Councils fail to meet recycling targets, figures show

The former Suffolk Coastal District Council ranks among the top 50 best recyclers in the UK, while T

The former Suffolk Coastal District Council ranks among the top 50 best recyclers in the UK, while Tendring in Essex ranks as the worst in the region Picture: SARAH LUCY BROWN - Credit: Archant

Parts of Suffolk and Essex are failing to meet recycling targets, it has been revealed - with one area ranked amongst the worst in the UK.

Tendring District Council recycled just 27% of its household waste between April 2017 and April 2018 - making it the 22nd least-recycling authority in the UK, the figures from the Department for the Environment, Food and Rural Affairs (Defra) showed.

However other parts of the region performed better, with the former Suffolk Coastal District Council exceeding European Union targets by recycling 54% of household waste.

Colchester also recycled 54.8% of household waste, the 37th best nationwide, while Mid Suffolk and Babergh councils recorded a recycling rate of 42.2%.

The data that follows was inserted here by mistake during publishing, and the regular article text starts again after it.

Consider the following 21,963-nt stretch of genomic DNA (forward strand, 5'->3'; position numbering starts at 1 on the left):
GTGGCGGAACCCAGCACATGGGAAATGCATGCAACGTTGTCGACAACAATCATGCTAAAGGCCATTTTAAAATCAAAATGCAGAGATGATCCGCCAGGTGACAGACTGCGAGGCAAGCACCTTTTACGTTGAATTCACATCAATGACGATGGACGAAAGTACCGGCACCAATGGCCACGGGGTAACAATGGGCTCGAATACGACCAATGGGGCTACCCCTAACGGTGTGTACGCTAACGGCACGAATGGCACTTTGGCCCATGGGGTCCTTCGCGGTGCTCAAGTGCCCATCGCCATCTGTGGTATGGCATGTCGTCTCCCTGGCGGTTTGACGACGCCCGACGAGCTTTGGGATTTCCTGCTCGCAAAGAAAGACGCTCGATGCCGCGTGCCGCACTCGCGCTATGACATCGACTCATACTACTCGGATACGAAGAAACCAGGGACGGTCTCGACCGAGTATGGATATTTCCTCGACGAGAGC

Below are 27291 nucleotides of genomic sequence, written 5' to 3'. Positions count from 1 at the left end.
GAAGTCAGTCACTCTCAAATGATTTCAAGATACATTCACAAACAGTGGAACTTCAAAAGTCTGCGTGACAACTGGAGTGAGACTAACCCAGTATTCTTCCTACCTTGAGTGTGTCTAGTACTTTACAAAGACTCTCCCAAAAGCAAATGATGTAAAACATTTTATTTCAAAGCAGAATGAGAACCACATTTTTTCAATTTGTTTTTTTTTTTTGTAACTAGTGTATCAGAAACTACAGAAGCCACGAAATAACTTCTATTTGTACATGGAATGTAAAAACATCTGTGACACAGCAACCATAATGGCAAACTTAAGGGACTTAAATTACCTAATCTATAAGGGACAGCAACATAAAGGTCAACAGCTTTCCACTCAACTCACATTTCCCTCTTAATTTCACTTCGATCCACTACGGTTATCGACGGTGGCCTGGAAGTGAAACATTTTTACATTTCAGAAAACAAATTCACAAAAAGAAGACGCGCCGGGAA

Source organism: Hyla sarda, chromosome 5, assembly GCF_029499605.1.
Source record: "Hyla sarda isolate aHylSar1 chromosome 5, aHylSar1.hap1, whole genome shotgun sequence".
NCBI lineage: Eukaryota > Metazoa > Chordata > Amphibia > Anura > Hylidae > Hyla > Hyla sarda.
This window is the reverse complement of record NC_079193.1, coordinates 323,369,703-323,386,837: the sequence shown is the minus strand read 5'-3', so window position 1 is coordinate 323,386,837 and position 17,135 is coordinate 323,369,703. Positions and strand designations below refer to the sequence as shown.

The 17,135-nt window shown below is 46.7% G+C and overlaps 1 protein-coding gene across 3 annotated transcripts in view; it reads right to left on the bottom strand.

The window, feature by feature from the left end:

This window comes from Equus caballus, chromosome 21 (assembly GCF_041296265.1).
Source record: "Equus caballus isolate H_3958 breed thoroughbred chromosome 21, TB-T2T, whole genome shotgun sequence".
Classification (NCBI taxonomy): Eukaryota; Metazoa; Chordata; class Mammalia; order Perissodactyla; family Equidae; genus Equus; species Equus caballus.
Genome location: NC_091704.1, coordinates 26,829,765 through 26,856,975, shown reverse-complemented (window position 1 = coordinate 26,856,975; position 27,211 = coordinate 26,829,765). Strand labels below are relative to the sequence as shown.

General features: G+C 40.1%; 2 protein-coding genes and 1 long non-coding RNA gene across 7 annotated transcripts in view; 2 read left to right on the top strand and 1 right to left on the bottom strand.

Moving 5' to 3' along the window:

EU targets say areas should recycle at least half of household waste.

The figures on recycling, collected by DEFRA, come as environmental issues are a hot topic Picture:

The figures on recycling, collected by DEFRA, come as environmental issues are a hot topic Picture: GETTY IMAGES/iSTOCKPHOTO - Credit: Getty Images/iStockphoto

A spokesman for Tendring District Council said the authority has been making changes since the data was recorded.

He said: "We are aware of our low recycling rate in comparison to the rest of the east of England, and that is why recycling was a focus of a councillor task and finish group last year."

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The council has also seen a "surge" in the number of people requesting recycling boxes, he said.

He added: "In the past seven years we have issued around 30,000 sets, but in the past five weeks we have given out around 10,000 boxes.

"We believe this is a very positive sign of just how much recycling is being taken up by residents who either weren't doing it at all before, or who are upping their game, which can only be a good thing for the environment."

By government definition, household waste not only includes rubbish from people's homes but also street bins, as well as waste from parks.

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